Review: G. H. Gerberding’s The Way of Salvation in the Lutheran Church (Edited by Jordan Cooper)

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9 out of 10 Stars
Author: G. H. Gerberding
Editor: Jordan Cooper
Publisher: Just and Sinner Publications
Reading Level: Easy

Jordan Cooper describes The Way as “an answer to revivalist Christianity which was slowly encroaching on Lutheran churches” (12). Gerberding does attack revivalists practices in the closing chapters of the book, but most of the book addresses these concerns by positively laying a framework for gospeling. That framework starts in the home with children. I appreciated that very much. That’s a deep concern of mine. That’s still a blind spot in evangelicalism today. You cannot gospel effectively outside of your home without starting in your home. Gerberding says,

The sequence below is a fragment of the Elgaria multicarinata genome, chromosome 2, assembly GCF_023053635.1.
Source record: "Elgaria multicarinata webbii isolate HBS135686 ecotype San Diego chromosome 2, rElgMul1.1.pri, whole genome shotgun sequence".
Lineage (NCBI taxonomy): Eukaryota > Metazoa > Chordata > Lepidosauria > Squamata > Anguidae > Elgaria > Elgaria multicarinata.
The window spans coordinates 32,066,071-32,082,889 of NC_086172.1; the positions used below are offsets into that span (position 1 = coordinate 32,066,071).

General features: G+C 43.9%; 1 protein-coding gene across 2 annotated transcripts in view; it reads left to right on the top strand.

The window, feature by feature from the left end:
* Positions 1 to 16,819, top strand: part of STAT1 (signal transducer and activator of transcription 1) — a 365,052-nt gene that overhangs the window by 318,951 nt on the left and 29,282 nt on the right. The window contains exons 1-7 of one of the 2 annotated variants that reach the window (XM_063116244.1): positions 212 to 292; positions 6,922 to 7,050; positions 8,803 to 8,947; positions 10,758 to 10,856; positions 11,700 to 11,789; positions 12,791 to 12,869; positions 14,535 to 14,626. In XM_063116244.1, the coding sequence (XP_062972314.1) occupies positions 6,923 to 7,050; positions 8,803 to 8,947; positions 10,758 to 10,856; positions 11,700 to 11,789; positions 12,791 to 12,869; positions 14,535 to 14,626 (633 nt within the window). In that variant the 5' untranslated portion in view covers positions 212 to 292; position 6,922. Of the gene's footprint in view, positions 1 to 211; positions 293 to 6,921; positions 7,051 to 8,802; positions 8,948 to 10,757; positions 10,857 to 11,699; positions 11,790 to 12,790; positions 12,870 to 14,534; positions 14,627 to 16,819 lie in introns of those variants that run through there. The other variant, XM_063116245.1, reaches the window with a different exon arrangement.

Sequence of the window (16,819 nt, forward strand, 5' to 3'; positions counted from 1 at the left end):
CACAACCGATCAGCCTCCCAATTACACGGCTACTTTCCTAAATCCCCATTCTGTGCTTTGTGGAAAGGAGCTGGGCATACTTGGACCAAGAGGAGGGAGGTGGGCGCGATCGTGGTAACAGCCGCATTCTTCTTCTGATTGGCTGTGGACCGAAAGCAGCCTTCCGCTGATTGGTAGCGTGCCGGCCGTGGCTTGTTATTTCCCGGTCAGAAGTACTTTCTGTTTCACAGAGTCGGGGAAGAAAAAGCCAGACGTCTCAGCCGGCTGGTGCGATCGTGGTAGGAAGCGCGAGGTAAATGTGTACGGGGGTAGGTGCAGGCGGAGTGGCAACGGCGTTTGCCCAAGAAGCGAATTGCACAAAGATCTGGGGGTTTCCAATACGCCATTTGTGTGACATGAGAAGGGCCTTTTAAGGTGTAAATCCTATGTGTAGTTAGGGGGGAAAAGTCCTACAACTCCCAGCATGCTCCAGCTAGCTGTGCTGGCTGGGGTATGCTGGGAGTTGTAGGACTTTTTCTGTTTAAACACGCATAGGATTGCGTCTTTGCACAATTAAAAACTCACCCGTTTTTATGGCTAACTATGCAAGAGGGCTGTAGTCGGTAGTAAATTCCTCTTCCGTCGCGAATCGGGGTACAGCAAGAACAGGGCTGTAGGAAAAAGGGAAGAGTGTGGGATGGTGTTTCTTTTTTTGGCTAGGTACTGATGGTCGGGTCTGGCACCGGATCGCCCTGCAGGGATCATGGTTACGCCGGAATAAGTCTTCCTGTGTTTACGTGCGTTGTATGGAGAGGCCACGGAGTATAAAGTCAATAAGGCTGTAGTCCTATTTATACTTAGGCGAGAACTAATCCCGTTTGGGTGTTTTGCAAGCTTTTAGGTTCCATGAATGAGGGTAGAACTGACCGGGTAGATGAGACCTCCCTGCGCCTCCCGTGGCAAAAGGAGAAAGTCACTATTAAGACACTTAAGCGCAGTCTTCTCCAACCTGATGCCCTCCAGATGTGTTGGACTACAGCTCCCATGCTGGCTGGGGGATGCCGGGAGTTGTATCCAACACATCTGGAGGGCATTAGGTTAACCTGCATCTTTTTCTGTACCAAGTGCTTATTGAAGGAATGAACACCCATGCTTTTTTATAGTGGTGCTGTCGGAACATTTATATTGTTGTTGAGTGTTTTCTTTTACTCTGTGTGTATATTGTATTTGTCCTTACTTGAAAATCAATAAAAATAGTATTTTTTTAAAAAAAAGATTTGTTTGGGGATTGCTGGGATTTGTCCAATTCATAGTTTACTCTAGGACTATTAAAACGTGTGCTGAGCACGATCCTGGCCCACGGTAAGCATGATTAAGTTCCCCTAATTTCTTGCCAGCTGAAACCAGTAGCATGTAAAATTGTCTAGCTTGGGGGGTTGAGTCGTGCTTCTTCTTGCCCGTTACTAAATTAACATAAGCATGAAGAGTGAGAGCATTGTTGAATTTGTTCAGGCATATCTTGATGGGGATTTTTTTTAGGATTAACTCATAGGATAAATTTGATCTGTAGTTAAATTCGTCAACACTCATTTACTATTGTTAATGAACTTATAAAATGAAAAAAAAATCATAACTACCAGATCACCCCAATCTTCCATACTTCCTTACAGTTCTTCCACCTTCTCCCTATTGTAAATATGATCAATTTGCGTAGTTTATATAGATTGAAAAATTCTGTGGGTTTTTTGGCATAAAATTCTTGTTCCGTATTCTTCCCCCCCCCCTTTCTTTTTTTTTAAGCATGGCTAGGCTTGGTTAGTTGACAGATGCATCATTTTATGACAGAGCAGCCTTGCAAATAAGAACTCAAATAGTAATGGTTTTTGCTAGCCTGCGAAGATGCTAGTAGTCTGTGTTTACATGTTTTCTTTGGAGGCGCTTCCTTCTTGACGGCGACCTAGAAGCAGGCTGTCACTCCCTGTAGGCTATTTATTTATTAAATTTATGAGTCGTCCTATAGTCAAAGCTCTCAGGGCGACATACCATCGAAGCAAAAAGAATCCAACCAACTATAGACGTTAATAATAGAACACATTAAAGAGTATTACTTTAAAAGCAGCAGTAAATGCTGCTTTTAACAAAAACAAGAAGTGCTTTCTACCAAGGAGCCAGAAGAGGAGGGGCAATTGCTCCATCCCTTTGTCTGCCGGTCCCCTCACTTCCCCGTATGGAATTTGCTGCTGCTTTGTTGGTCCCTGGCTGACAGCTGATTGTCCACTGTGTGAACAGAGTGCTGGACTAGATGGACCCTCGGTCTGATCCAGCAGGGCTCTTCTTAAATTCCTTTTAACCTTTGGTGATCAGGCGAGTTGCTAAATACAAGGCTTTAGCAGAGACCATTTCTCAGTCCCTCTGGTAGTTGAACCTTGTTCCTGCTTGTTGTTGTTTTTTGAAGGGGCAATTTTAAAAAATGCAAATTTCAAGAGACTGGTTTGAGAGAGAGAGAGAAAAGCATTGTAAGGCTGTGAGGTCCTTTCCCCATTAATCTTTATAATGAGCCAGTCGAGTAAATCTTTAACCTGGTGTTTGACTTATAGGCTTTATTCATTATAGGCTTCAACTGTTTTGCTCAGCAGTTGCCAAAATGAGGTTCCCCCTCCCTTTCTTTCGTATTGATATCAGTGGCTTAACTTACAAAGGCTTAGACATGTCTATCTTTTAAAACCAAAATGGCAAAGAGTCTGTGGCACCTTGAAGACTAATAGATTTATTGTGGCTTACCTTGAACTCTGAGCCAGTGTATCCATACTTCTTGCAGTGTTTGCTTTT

The Church is the Bride of Christ, the institution through which Christ brings and applies this Grace to the children of men. She must begin with the child. She must reach down to the tender infant and carry the cleansing and life-giving Grace of the Redeemer even into its sin-sick soul. (18)